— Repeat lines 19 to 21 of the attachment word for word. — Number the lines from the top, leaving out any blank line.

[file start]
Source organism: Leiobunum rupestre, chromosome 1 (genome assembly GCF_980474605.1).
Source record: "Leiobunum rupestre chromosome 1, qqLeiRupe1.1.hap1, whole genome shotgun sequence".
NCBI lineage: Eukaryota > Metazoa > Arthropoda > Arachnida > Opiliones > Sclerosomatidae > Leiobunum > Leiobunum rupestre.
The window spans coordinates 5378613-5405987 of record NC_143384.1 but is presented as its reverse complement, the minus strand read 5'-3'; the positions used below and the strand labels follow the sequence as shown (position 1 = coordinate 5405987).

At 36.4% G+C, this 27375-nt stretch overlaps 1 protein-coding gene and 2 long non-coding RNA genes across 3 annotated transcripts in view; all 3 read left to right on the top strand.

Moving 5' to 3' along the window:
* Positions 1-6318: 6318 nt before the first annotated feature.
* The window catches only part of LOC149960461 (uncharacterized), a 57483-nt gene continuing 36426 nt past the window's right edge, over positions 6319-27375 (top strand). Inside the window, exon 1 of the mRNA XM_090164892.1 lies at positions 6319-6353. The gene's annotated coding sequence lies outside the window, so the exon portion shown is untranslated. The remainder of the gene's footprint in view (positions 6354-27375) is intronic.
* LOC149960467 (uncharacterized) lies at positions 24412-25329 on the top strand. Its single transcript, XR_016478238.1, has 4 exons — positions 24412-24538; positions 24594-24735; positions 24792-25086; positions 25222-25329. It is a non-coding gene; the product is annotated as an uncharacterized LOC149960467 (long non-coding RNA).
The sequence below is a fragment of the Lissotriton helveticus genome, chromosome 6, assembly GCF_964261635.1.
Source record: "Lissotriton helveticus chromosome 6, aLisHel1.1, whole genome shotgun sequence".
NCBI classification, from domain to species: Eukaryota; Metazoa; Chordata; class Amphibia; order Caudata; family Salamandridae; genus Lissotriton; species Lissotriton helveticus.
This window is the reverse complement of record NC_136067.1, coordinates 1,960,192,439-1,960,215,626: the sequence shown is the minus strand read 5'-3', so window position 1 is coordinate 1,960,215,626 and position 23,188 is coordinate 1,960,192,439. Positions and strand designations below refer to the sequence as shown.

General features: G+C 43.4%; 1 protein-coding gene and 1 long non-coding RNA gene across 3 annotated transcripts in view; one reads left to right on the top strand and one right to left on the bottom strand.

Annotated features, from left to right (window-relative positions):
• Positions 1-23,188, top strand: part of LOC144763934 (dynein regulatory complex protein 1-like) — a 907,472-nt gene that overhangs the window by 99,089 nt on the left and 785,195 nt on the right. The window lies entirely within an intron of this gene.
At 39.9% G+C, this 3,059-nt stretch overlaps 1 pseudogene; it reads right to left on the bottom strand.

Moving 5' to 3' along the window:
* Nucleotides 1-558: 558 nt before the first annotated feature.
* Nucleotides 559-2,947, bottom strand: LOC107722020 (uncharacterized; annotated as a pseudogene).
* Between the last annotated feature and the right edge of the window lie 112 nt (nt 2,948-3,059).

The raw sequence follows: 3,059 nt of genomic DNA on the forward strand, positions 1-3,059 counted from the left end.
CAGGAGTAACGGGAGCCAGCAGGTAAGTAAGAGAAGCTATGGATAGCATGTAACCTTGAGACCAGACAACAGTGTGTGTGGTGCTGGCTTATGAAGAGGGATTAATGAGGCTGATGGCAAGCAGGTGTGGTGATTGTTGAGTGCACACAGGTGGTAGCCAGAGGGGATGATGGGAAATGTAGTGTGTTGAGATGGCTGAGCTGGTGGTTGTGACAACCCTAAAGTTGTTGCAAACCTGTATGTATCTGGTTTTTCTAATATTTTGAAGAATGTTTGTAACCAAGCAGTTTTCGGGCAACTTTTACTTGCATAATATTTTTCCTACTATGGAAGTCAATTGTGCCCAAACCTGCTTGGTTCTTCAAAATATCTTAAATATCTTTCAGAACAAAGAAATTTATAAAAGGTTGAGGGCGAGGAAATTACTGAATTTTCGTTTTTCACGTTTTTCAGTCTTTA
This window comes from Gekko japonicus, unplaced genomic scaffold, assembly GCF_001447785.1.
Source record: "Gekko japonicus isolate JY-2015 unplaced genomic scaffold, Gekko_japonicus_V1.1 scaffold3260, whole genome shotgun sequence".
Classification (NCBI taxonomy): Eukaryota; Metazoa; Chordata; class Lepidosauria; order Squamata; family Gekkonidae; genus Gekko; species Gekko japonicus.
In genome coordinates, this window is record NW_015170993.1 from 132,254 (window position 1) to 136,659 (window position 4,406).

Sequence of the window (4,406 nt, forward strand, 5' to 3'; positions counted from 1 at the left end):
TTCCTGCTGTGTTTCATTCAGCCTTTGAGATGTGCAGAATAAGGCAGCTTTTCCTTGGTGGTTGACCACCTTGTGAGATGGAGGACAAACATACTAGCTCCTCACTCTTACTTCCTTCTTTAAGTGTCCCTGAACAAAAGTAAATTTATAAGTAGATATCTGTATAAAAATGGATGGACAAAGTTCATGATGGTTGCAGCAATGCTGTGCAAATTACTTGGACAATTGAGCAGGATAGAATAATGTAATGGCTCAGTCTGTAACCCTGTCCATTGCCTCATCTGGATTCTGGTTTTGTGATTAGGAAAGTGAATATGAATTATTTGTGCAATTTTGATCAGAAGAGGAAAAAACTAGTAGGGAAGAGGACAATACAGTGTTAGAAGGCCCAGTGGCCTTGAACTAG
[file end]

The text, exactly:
* Nucleotides 1-558: 558 nt before the first annotated feature.
* Nucleotides 559-2,947, bottom strand: LOC107722020 (uncharacterized; annotated as a pseudogene).
* Between the last annotated feature and the right edge of the window lie 112 nt (nt 2,948-3,059).